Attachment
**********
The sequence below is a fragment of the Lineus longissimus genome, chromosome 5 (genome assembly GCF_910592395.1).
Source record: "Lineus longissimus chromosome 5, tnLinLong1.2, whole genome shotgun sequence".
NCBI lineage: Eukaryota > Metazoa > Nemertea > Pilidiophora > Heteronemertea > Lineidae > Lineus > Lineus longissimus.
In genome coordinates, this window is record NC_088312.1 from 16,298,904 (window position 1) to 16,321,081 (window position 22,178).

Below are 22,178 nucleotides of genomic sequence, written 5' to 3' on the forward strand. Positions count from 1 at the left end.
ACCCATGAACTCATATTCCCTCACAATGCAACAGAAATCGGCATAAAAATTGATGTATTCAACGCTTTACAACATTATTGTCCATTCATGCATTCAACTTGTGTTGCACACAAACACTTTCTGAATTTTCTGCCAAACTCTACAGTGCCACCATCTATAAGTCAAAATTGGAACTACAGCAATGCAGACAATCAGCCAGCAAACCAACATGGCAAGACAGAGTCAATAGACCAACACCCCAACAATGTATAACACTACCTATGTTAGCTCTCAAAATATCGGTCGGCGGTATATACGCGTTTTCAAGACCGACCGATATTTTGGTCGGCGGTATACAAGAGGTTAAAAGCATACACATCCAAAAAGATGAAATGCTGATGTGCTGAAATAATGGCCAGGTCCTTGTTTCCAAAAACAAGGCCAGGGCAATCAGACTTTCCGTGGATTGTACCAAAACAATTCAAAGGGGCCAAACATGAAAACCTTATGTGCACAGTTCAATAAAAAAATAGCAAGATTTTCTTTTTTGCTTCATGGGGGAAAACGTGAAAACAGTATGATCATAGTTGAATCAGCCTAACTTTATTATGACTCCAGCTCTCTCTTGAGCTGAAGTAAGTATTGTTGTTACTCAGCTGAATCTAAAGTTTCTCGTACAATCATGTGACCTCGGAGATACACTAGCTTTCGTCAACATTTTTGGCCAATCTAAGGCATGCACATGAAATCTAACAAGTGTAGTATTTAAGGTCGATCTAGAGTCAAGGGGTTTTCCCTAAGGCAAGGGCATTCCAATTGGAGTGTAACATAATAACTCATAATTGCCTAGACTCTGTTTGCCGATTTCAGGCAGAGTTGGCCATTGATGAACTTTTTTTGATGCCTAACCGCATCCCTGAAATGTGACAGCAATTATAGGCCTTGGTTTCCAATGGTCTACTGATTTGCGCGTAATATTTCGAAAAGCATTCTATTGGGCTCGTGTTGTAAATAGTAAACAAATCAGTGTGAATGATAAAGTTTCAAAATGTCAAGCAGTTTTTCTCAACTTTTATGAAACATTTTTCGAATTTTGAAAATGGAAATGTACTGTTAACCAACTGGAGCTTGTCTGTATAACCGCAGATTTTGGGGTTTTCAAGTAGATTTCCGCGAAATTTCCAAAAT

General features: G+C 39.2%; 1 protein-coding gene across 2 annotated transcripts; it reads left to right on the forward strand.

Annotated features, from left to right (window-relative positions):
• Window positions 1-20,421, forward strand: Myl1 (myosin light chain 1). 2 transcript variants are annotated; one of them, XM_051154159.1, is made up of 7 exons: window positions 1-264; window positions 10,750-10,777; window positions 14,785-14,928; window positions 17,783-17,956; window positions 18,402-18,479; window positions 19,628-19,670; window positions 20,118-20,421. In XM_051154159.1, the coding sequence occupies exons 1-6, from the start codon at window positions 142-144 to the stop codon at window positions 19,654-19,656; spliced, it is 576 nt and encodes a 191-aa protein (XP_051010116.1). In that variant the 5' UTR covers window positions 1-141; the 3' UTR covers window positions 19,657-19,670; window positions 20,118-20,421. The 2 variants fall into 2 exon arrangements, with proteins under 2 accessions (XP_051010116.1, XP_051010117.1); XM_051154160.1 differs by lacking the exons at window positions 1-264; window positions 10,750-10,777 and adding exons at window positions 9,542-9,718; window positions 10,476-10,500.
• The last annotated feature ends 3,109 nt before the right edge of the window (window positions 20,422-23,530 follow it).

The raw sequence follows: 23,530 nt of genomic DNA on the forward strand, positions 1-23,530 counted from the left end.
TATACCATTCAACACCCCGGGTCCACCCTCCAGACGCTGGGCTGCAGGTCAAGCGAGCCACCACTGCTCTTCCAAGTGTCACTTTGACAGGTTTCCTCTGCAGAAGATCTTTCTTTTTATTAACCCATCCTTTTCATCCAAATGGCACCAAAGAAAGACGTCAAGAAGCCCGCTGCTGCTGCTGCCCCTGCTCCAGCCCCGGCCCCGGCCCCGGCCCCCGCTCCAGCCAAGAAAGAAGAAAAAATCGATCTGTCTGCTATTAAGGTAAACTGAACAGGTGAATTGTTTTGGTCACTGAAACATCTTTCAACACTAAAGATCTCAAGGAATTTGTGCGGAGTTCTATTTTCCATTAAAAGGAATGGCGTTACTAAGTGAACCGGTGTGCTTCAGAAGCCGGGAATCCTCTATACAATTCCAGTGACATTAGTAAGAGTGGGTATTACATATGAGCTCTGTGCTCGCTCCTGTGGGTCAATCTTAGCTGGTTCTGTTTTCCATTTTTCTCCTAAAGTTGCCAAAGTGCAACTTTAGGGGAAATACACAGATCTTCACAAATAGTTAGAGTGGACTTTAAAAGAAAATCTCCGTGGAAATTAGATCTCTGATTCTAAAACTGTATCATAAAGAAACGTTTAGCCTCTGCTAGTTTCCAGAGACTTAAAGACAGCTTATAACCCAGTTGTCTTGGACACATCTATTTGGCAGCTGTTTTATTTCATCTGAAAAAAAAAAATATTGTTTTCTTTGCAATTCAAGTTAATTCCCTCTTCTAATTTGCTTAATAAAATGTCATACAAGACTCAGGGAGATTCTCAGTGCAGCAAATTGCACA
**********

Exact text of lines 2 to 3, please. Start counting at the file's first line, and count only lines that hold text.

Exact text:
Source record: "Lineus longissimus chromosome 5, tnLinLong1.2, whole genome shotgun sequence".
NCBI lineage: Eukaryota > Metazoa > Nemertea > Pilidiophora > Heteronemertea > Lineidae > Lineus > Lineus longissimus.